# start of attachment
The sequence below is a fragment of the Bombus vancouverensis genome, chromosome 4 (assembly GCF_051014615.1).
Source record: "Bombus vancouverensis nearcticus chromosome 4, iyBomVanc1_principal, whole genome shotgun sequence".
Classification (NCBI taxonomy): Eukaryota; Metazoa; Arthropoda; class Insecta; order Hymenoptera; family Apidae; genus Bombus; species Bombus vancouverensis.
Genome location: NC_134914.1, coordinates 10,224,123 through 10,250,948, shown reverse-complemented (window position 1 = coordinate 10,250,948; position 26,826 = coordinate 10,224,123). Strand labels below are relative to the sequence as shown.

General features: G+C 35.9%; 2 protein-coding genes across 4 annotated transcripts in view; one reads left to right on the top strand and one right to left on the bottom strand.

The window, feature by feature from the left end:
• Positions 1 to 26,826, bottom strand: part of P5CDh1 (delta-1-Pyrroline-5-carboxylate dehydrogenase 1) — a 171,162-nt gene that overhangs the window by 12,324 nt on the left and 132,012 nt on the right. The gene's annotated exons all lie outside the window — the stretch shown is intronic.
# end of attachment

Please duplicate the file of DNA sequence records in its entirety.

The sequence below is a fragment of the Bombus vancouverensis genome, chromosome 4 (assembly GCF_051014615.1).
Source record: "Bombus vancouverensis nearcticus chromosome 4, iyBomVanc1_principal, whole genome shotgun sequence".
Classification (NCBI taxonomy): Eukaryota; Metazoa; Arthropoda; class Insecta; order Hymenoptera; family Apidae; genus Bombus; species Bombus vancouverensis.
Genome location: NC_134914.1, coordinates 10,224,123 through 10,250,948, shown reverse-complemented (window position 1 = coordinate 10,250,948; position 26,826 = coordinate 10,224,123). Strand labels below are relative to the sequence as shown.

General features: G+C 35.9%; 2 protein-coding genes across 4 annotated transcripts in view; one reads left to right on the top strand and one right to left on the bottom strand.

The window, feature by feature from the left end:
• Positions 1 to 26,826, bottom strand: part of P5CDh1 (delta-1-Pyrroline-5-carboxylate dehydrogenase 1) — a 171,162-nt gene that overhangs the window by 12,324 nt on the left and 132,012 nt on the right. The gene's annotated exons all lie outside the window — the stretch shown is intronic.